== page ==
Portia died one year ago. It seems fitting to commemorate such an occasion with the sweetness of words, although I must acknowledge how far words fall short when it comes to capturing those we have loved and lost; their beauty, their quirks, and the empty places they leave in our hearts.
This is not a bleeding heart blog. Nor is it an opportunity to extol the virtues of adopting a rescue animal (something I do believe in, by the way). There is no sermon nestled between these lines—only stories shared in memory of my girl who adopted and rescued me in simple and profound ways.
She was my rescue cat. She auditioned well on the first day we met, stepping out of her box, giving the world a curious sniff, then making a beeline for me. She pushed her tiny calico head into my hands and my heart did a somersault. That was the point of no return.
That was the point of no return.
They say tortoiseshells have quirky personalities, and they are not wrong. Portia had an unusual way of running to me sideways, with a little hop in her step. I came to call this her ‘bunny hop’. She frequently got a case of the ‘zoomies’ and would zoom from one end of the house to the other. There was no lack of energy with her.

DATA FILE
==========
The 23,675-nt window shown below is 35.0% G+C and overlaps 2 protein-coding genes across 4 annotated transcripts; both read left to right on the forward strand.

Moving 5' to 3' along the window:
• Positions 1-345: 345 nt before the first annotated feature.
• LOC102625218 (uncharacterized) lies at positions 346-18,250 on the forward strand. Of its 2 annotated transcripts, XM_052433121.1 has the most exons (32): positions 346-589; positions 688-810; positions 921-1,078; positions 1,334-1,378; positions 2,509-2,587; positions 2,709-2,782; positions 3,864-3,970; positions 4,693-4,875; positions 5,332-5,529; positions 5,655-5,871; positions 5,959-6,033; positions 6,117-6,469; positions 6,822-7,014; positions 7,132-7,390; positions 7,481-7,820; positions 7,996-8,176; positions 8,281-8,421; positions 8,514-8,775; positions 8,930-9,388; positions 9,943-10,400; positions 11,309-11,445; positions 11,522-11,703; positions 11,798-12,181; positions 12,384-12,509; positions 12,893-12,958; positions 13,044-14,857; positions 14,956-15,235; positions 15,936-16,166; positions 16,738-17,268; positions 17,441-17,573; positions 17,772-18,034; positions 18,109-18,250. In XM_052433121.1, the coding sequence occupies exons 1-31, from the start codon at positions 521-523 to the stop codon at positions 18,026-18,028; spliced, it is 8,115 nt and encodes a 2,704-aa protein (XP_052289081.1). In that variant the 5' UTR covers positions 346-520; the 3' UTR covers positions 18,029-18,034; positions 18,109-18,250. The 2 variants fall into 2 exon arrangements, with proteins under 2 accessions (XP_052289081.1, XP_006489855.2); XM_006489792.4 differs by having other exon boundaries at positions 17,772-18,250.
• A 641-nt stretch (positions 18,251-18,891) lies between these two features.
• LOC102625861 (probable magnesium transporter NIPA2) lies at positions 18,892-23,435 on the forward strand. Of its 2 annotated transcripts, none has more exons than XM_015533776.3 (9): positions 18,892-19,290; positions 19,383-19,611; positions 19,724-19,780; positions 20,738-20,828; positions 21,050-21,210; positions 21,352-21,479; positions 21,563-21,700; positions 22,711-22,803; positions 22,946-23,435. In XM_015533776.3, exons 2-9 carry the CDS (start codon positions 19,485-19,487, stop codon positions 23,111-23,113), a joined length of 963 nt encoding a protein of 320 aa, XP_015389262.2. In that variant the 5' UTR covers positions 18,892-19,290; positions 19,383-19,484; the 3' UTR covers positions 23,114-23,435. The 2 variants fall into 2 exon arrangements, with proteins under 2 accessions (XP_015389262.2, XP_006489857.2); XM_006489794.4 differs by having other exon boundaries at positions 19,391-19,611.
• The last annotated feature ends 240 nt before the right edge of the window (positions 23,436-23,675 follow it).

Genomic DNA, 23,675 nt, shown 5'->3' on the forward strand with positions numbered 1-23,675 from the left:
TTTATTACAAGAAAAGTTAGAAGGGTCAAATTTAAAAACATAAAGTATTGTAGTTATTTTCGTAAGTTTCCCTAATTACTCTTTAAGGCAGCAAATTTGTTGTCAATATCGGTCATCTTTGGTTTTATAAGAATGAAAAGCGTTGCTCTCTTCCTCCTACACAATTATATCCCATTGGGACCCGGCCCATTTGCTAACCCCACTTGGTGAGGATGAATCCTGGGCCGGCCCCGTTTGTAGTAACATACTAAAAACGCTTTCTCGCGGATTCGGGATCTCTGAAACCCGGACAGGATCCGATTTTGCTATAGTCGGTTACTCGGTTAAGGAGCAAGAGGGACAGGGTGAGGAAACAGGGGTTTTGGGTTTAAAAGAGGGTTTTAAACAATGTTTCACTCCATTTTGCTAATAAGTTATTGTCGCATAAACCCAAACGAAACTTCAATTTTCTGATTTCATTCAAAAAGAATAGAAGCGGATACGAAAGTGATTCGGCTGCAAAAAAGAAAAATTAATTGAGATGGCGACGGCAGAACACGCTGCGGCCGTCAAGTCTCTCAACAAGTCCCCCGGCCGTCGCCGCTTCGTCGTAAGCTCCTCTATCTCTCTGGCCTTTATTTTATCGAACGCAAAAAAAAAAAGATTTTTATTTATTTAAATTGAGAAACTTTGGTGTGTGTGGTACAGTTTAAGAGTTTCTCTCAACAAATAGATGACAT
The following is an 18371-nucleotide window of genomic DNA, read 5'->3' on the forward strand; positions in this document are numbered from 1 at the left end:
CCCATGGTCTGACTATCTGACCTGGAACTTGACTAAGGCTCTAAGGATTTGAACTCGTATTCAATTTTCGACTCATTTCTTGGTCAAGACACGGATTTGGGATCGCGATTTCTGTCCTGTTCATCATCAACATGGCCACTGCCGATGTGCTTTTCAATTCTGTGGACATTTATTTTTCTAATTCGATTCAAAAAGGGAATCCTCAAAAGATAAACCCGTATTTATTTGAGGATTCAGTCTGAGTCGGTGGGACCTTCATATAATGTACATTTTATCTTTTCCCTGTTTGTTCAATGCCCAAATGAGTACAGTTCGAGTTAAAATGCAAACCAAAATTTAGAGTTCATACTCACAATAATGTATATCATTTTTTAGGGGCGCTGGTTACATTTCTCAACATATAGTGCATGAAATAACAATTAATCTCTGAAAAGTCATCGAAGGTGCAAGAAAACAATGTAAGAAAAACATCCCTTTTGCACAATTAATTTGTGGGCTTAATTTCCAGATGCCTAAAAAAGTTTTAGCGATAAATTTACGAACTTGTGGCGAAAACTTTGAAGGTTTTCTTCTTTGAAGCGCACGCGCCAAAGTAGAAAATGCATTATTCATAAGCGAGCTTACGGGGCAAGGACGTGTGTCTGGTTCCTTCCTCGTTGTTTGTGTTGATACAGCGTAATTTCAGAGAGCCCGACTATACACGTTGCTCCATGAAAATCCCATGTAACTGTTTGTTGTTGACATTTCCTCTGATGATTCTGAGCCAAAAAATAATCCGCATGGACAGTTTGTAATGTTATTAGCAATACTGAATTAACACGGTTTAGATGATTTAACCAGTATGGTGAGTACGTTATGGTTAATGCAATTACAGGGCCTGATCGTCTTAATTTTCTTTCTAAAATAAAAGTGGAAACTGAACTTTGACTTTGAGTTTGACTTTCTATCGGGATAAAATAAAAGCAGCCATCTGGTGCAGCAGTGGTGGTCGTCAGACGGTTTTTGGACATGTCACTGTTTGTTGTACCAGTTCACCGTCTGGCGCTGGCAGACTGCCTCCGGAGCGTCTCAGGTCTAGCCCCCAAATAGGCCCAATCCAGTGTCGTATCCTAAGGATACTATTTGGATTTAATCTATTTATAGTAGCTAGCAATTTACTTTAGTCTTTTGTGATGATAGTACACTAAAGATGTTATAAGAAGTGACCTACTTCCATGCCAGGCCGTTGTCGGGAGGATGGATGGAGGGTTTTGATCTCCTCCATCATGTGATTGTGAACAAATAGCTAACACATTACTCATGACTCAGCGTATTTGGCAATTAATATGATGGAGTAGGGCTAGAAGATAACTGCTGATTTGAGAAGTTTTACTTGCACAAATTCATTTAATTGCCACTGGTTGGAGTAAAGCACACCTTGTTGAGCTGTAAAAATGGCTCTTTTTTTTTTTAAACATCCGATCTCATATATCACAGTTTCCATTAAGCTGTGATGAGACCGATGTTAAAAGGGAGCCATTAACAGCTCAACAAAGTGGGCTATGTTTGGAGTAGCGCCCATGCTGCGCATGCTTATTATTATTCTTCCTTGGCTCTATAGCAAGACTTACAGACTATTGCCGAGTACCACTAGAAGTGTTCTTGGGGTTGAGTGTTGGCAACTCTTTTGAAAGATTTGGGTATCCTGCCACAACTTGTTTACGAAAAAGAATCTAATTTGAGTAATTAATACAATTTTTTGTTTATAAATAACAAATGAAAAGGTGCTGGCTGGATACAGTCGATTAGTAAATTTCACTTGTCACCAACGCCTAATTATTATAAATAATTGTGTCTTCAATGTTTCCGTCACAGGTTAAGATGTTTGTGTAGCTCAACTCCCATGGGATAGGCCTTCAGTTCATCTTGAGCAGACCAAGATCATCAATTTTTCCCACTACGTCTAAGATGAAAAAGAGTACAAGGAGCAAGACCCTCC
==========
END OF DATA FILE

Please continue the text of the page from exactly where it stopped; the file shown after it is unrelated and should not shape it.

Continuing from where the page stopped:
She loved to play with soft toys and featherwool. She also loved to play with things I was quite attached to, such as my ankles. She would hide around the corner, anticipating my approach, then leap out at me and wrap her tiny paws around my ankles. She never considered it might be important to retract her claws in the process. Then she would scamper off, looking for something else to hunt.
She stayed a kitten at heart, throughout her nineteen years on earth.
She stayed a kitten at heart.
Even when Portia developed health issues, she was still affectionate and playful. And vocal. She would often sing through the night, acting as though she had forgotten I was there. She would try to jump up on things, though arthritis prevented her from jumping as high as she could before. She developed thyroid problems, requiring daily medication, but she was still Portia.
When she stopped talking, playing, and interacting, that’s when I knew something was seriously wrong. I took her to the vet and discovered I was right. Mercifully, her decline was swift, and the decision was clear. I gave her painkillers to ease her last few days on earth, and then she left my world as softly as she had entered it.
Amongst those who wished me well in the days following Portia’s death was a comment from a friend about seeing our furbabies again in heaven. It gave me a sweet hope, not that Portia is in any way magical, but that Jesus’ resurrection stretches to include all living things. That hope is still alive in me.
It gave me hope…that Jesus’ resurrection stretches to include all living things.
Rest well, Portia. Here’s hoping we will meet again.
Have you loved and lost a furbaby, featherbaby or scalybaby? Do you hold hope of seeing them again? Share your story. Let’s have a countercultural conversation.